Integration in Neuroscience: A Core Problem – Part 2

Integration in Neuroscience:A Core Problem – Part 3

Index: There are indices for the TAWOP site here and here Twitter: You can follow ‘The Amazing World of Psychiatry’ Twitter by clicking on this link. Podcast: You can listen to this post on Odiogo by clicking on this link (there may be a small delay between publishing of the blog article and the availability of the podcast). It is available for a limited period. TAWOP Channel: You can follow the TAWOP Channel on YouTube by clicking on this link. Responses: If you have any comments, you can leave them below or alternatively e-mail justinmarley17@yahoo.co.uk. Disclaimer: The comments made here represent the opinions of the author and do not represent the profession or any body/organisation. The comments made here are not meant as a source of medical advice and those seeking medical advice are advised to consult with their own doctor. The author is not responsible for the contents of any external sites that are linked to in this blog.

Integration in Neuroscience: A Core Problem – Part 4: A Language for Mind and Brain?

How do we manage the reality of a different language of the mind and brain? This is more than just semantics as the two languages have been explored in fundamentally different ways and have resulted in entirely different branches of science. For the language of mind we have introspection, the analysis of language and the use of language in assessment tools. The language of brain is one primarily of physiology and as such the branches of science that attend to this are based on the sensory observations regardless of whether they are direct as in the case of neuroanatomy or indirectly as in the case of the many neurophysiological investigations such as electroencephalography of fMRI to name just a few.

Whilst there are many pieces of research which investigate the question of combining these two disciplines these are necessarily more difficult in their methodology and can be more ambiguous than either field alone. There are notable exceptions such as the recent investigation of dream sleep in which the predictive utility of the neurophysiological investigations was found sufficient to enable researchers to predict the actual content of the subjects dreams. This was not of the type seen in the Gallant study which was based on complex modelling although similarly remarkable in its achievements. Both of these studies go some way in showing that there can be a successful combination of these approaches although the Gallant study was not dependent on the subjects reporting of their inner experiences as it was visible and obvious from the moving images that were reverse engineered.

However such studies have not always been so successful and many studies investigating the same question will find opposing answers. So what is the solution? My answer in previous posts has been that we should address this by developing a language of the mind and brain and one which is sufficient to cross the narrative bridges that have arisen in different scientific communities. Such a language has to have a pragmatic utility and to arise from the scientific findings. Such a language would have to be intuitive to the clinician and the scientist alike. Perhaps such a language is not possible although there are considerable benefits if it were. However the language is not the complete answer as there is a much deeper problem.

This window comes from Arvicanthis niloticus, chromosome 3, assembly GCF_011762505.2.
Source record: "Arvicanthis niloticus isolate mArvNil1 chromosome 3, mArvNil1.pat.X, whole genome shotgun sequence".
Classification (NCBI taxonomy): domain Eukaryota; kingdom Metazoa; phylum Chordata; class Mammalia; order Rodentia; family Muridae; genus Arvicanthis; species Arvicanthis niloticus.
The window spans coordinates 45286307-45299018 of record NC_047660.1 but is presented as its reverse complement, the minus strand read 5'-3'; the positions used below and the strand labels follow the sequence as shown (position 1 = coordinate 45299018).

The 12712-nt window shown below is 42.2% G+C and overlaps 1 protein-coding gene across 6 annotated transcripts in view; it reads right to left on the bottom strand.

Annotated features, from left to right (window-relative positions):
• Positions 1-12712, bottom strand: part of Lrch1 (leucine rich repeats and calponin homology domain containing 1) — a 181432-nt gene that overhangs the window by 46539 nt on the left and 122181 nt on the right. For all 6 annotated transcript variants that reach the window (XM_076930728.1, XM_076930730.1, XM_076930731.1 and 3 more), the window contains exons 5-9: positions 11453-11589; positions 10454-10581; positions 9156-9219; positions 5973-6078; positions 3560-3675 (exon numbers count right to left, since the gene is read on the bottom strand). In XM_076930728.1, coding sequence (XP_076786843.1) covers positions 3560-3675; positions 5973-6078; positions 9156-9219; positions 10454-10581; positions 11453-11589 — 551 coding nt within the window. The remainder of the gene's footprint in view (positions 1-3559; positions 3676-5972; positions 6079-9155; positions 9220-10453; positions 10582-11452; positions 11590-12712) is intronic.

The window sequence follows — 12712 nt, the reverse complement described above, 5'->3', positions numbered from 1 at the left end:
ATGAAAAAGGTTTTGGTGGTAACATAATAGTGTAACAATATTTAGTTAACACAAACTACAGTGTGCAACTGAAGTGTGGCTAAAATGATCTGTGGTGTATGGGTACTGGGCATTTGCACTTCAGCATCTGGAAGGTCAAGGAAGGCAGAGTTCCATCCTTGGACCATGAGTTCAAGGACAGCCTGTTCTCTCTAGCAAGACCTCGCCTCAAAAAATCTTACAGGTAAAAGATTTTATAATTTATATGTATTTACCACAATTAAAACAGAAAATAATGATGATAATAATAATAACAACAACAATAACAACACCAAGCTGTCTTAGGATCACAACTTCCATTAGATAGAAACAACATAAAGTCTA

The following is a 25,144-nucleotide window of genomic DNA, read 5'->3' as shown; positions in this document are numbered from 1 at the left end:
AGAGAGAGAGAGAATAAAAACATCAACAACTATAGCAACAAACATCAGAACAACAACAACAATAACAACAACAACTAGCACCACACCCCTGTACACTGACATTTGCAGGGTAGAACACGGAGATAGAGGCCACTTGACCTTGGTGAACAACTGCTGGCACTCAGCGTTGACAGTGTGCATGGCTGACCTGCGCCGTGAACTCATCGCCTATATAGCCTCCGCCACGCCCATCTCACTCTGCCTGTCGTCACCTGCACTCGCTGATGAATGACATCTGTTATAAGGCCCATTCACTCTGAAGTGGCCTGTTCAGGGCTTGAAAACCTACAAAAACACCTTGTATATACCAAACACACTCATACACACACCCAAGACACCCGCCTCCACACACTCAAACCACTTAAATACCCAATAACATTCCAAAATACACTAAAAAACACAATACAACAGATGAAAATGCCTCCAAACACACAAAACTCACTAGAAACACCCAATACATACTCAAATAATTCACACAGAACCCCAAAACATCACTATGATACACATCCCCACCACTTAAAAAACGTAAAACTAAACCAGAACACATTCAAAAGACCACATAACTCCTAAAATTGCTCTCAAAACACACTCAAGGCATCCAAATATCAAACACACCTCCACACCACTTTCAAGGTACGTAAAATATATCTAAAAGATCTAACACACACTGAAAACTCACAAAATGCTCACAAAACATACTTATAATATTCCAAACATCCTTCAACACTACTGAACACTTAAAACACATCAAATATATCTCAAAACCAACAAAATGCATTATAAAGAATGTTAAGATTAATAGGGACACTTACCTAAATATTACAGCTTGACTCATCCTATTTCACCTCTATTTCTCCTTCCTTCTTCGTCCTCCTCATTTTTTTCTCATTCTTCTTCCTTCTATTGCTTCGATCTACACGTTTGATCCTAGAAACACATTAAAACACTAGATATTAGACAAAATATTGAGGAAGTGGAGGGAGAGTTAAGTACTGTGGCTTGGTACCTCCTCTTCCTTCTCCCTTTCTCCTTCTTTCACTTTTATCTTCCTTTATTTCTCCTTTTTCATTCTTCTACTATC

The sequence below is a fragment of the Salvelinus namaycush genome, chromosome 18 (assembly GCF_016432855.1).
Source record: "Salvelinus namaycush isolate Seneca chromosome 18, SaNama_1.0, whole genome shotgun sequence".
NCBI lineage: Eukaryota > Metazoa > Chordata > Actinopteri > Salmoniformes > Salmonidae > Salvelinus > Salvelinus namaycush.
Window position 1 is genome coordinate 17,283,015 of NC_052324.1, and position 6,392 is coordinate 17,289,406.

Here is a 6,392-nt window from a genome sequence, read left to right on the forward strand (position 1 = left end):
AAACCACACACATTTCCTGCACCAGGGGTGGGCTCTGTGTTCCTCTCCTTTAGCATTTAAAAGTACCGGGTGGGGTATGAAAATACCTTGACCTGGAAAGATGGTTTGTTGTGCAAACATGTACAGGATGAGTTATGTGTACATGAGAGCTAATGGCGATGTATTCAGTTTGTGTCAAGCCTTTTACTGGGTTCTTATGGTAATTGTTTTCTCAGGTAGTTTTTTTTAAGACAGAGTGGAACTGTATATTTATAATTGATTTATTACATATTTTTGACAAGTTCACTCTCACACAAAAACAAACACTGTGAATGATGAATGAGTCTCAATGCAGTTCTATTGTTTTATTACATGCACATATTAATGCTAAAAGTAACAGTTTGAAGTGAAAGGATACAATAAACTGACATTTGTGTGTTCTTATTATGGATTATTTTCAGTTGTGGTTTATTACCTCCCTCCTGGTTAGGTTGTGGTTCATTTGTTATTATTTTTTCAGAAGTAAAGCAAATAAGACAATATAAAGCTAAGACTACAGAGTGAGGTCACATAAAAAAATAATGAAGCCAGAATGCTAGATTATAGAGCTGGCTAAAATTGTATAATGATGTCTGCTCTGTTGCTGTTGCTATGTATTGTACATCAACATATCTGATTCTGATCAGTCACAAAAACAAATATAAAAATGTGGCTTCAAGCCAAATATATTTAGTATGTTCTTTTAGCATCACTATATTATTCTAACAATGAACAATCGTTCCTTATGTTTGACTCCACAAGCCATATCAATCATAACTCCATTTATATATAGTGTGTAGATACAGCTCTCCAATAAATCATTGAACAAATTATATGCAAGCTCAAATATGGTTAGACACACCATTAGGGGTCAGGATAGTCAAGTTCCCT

That problem is what we expect when we undertake investigations into the mind or brain. This is a more fundamental question. The core feature in discussions of the mind is of course consciousness. For Freud consciousness and the unconscious mind were two extremely important aspects of psychoanalysis. Both are intuitively obvious to the general public – so much so that they hardly need any introduction. We know what it is to be consciously aware from moment to moment and we know what it is to be asleep or otherwise unconscious. What though is the ultimate goal of the researcher of the mind? Is it really to make a prediction about what a subject will be thinking in one or two minutes time or to understand the essence of relationships between people for example. I think here we are talking about an investigation of the mind independent  of the brain in which neurophysiological correlates are unimportant. In this case the researchers are trying to develop a model which is imperfect but encapsulates a property of the human mind. We may say that this is an aspect of consciousness. Consciousness is not something tangible, something that we can see or hear other than as a distortion through language. Consciousness is an inherent property of another person’s brain and mind which we infer through direct observations (e.g emotional expressions, posture and so on) or hear (e.g through the person’s discussion of their internal experiences).

In so doing there is a certain amount of negotiation that we must make in everyday life in order to understand the mind of another. The ultimate measure of internal experiences is epitomised by the psychometric assessment tool. If we wish to assess a certain characteristic of the person’s mind there are many tools to do so which are effective in doing this. But let us investigate a little further. Suppose we have a tool for happiness. The tool must go through exhaustive trials to validate it. We must be certain that the construct that is being examined is the construct we understand to be happiness. There are various methods to ensure this and I will not go into these here. Let us suppose that this stage has been passed. There are a set of tools to be administered by the rater or self administered. These questions are distilled down to the most essential so that the tool is pragmatic. There are various approaches to refining these questions and we may be certain that the remaining questions are the most effective for the job.